We put Tilray (TLRY: $3.50/share) in the Danger Zone in July 2018, prior to its IPO. Since our report, the stock has outperformed the S&P 500 as a short by 122%. Even after falling 98% from its 2018 high and 53% year-to-date, we think the stock has much more downside.
Cannabis stocks experienced a bubble and a burst in 2019, then staged a false rally in 2021 that has left prices falling for the past fifteen months. After a burnout like that, one might expect to find deals galore, and value investors are shopping the sector in earnest. Even after large declines, betting on these companies beating the expectations baked into their stocks’ prices isn’t for the sober minded. We warn investors against entering these value traps (look forward to more on this topic) until the industry experiences a wave of consolidation and the smoke has cleared.
TLRY Remains Risky Given the Company’s:
- Unattractive Credit Rating
- negative $3.8 billion in FCF in fiscal 2021
- stock could be worth as little as $1.50/share
Figure 1: Performance: From IPO Opening Through 7/18/2022
Sources: New Constructs, LLC
Why We’re Keeping Tilray in the Danger Zone
Our original report noted Tilray’s GAAP earnings masked growing losses, its revenue growth failed to create real profits, and its valuation was expensive. We warned that the company needed to contain its expense growth to become profitable. However, Tilray’s fiscal 3Q22 net operating profit after tax (NOPAT) margin of -27%, which is much worse than its fiscal 2021 margin of -9%, reveals the company’s operating expenses are headed the wrong way.
So far, our thesis has been right on the mark. After the reverse takeover deal with Aphria, Tilray’s profitless growth has accelerated. While Tilray’s revenue grew 27% year-over-year (YoY) in fiscal 2021, its economic earnings fell from -$159 million in fiscal 2020 to -$404 million through the fiscal nine-months-ended 2022, per Figure 2.
Furthermore, Tilray’s -$496 million (33% of market cap) in free cash flow (FCF) in fiscal 2021 contributes to the company’s Unattractive Credit Rating.
Figure 2: Tilray’s Economic Earnings: Fiscal 2020 through 9-Months-Ended 2022
Sources: New Constructs, LLC and company filings
Reverse DCF Math: Tilray’s Shares Have 50%+ More Downside
Below we use our reverse discounted cash flow (DCF) model to analyze the future cash flow expectations baked into Tilray’s stock price. We also provide an additional scenario to highlight the downside potential in shares if Tilray’s revenue grows at more reasonable rates.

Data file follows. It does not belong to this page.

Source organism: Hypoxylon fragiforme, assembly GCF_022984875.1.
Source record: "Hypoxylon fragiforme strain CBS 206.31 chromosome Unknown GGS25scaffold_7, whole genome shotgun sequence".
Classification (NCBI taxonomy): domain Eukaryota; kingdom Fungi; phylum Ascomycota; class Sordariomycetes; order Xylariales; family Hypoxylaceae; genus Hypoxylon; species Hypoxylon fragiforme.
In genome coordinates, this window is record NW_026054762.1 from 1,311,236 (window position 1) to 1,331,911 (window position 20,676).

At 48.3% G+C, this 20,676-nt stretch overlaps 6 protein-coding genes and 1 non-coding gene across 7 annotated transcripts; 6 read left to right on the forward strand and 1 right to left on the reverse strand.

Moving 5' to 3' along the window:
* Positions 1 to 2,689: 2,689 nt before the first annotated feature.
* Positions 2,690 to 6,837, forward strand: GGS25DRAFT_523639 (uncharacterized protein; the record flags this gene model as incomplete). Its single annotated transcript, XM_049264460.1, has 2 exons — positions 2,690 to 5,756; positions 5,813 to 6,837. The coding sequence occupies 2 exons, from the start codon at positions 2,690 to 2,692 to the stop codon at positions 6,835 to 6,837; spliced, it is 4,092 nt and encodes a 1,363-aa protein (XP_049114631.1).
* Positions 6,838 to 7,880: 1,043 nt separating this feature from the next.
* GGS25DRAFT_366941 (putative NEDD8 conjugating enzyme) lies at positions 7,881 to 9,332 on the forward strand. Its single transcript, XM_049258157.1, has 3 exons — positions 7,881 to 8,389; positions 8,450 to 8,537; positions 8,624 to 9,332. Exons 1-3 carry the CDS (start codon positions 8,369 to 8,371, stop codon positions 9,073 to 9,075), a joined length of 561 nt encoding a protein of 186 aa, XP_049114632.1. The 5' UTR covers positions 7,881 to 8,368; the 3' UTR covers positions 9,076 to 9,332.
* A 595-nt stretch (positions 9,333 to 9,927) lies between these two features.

If we assume Tilray’s:
- NOPAT margin immediately improves to 10% (more than double the 4% margin of farming companies under coverage, compared to Tilray’s -9% margin in fiscal 2021) and
- revenue grows at the 2022 – 2024 consensus CAGR of 18% through fiscal 2024, and
- revenue grows 13% compounded annually from fiscal 2025 – 2031, then
the stock would be worth $3.50/share today – nearly equal to the current stock price.
In this scenario, Tilray would generate $2.0 billion in revenue in fiscal 2031, which is 4x its fiscal 2021 revenue and 5x its fiscal 2020 revenue. We think it is overly optimistic to assume Tilray will grow revenue by 15% compounded annually over the next decade while achieving NOPAT margins more than twice the traditional farming industry. In a more realistic scenario, detailed below, the stock has large downside risk.
TLRY Has 57%+ Downside if Consensus Is Right
We perform a second DCF scenario to highlight the downside risk in owning Tilray should it grow at consensus revenue estimates. If we assume Tilray’s
- NOPAT margin improves to -5% in fiscal 2022, 0% in fiscal 2023, 5% in fiscal 2024, and 10% from fiscal 2025 – 2031,
- revenue grows at consensus rates in fiscal 2022, 2023, and 2024, and
- revenue grows 7% a year in fiscal 2025-2031, then
the stock would be worth just $1.50/share today – a 57% downside to the current price. This scenario still implies Tilray’s revenue grows to $1.4 billion in fiscal 2031.
If Tilray fails to achieve the revenue growth or margin improvement we assume for this scenario, the downside risk in the stock would be even higher.
Figure 3 compares Tilray’s historical revenue to the revenue implied by each of the above DCF scenarios.
Figure 3: Tilray’s Historical and Implied Revenue: DCF Valuation Scenarios
Sources: New Constructs, LLC and company filings.
Dates represent Tilray’s fiscal year, which runs through May of each year
Each of the above scenarios also assumes Tilray grows revenue, NOPAT, and FCF without increasing working capital or fixed assets. This assumption is highly unlikely but allows us to create best-case scenarios that demonstrate the expectations embedded in the current valuation. For reference, Tilray’s invested capital increased from $1.4 billion in fiscal 2020 to $5.2 billion in fiscal 2021. If Tilray’s invested capital increases further from fiscal 2021 levels, the downside risk is even larger.
This article originally published on July 20, 2022.
Disclosure: David Trainer, Kyle Guske II, Matt Shuler, and Brian Pellegrini receive no compensation to write about any specific stock, style, or theme.
 Our research utilizes our Core Earnings, a more reliable measure of profits, as proven in Core Earnings: New Data & Evidence, written by professors at Harvard Business School (HBS) & MIT Sloan and published in The Journal of Financial Economics.
 Farming companies include Alico (ALCO), Cal-Maine Foods (CALM), Corteva (CTVA), Fresh Del Monte Produce (FDP), Limoneira Company (LMNR), Phibro Animal Health Corp (PAHC), SiteOne Landscape Supply (SITE), and The Andersons (ANDE).